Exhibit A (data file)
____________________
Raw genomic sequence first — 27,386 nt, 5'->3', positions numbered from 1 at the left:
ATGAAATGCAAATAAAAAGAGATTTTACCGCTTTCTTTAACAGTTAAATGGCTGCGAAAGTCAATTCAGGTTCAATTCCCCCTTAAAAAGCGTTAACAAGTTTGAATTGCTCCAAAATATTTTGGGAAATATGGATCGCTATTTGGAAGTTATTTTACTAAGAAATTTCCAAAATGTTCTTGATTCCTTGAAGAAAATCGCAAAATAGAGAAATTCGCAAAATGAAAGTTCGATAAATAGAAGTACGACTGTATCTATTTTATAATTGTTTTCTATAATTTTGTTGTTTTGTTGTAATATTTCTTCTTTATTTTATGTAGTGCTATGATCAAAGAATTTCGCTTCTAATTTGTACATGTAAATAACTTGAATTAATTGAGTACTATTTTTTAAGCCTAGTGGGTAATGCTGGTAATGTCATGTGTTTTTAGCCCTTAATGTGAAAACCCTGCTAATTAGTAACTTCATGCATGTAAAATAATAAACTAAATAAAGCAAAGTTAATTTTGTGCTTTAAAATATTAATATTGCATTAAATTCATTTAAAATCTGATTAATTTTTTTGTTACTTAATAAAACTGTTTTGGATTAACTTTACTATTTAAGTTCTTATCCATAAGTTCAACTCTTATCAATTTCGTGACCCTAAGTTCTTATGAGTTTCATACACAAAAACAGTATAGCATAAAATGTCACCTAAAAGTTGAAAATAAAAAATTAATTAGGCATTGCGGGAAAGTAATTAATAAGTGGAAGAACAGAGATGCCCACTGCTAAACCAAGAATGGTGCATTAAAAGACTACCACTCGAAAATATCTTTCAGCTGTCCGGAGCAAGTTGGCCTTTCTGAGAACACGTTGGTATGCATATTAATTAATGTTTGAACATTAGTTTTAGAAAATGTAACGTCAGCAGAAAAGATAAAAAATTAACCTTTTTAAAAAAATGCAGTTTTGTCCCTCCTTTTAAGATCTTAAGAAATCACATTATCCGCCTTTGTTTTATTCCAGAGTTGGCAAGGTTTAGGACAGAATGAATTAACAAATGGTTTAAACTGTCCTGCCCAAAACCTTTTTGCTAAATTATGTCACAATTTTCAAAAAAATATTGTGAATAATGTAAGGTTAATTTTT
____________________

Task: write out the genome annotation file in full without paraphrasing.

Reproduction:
Raw genomic sequence first — 27,386 nt, 5'->3', positions numbered from 1 at the left:
ATGAAATGCAAATAAAAAGAGATTTTACCGCTTTCTTTAACAGTTAAATGGCTGCGAAAGTCAATTCAGGTTCAATTCCCCCTTAAAAAGCGTTAACAAGTTTGAATTGCTCCAAAATATTTTGGGAAATATGGATCGCTATTTGGAAGTTATTTTACTAAGAAATTTCCAAAATGTTCTTGATTCCTTGAAGAAAATCGCAAAATAGAGAAATTCGCAAAATGAAAGTTCGATAAATAGAAGTACGACTGTATCTATTTTATAATTGTTTTCTATAATTTTGTTGTTTTGTTGTAATATTTCTTCTTTATTTTATGTAGTGCTATGATCAAAGAATTTCGCTTCTAATTTGTACATGTAAATAACTTGAATTAATTGAGTACTATTTTTTAAGCCTAGTGGGTAATGCTGGTAATGTCATGTGTTTTTAGCCCTTAATGTGAAAACCCTGCTAATTAGTAACTTCATGCATGTAAAATAATAAACTAAATAAAGCAAAGTTAATTTTGTGCTTTAAAATATTAATATTGCATTAAATTCATTTAAAATCTGATTAATTTTTTTGTTACTTAATAAAACTGTTTTGGATTAACTTTACTATTTAAGTTCTTATCCATAAGTTCAACTCTTATCAATTTCGTGACCCTAAGTTCTTATGAGTTTCATACACAAAAACAGTATAGCATAAAATGTCACCTAAAAGTTGAAAATAAAAAATTAATTAGGCATTGCGGGAAAGTAATTAATAAGTGGAAGAACAGAGATGCCCACTGCTAAACCAAGAATGGTGCATTAAAAGACTACCACTCGAAAATATCTTTCAGCTGTCCGGAGCAAGTTGGCCTTTCTGAGAACACGTTGGTATGCATATTAATTAATGTTTGAACATTAGTTTTAGAAAATGTAACGTCAGCAGAAAAGATAAAAAATTAACCTTTTTAAAAAAATGCAGTTTTGTCCCTCCTTTTAAGATCTTAAGAAATCACATTATCCGCCTTTGTTTTATTCCAGAGTTGGCAAGGTTTAGGACAGAATGAATTAACAAATGGTTTAAACTGTCCTGCCCAAAACCTTTTTGCTAAATTATGTCACAATTTTCAAAAAAATATTGTGAATAATGTAAGGTTAATTTTT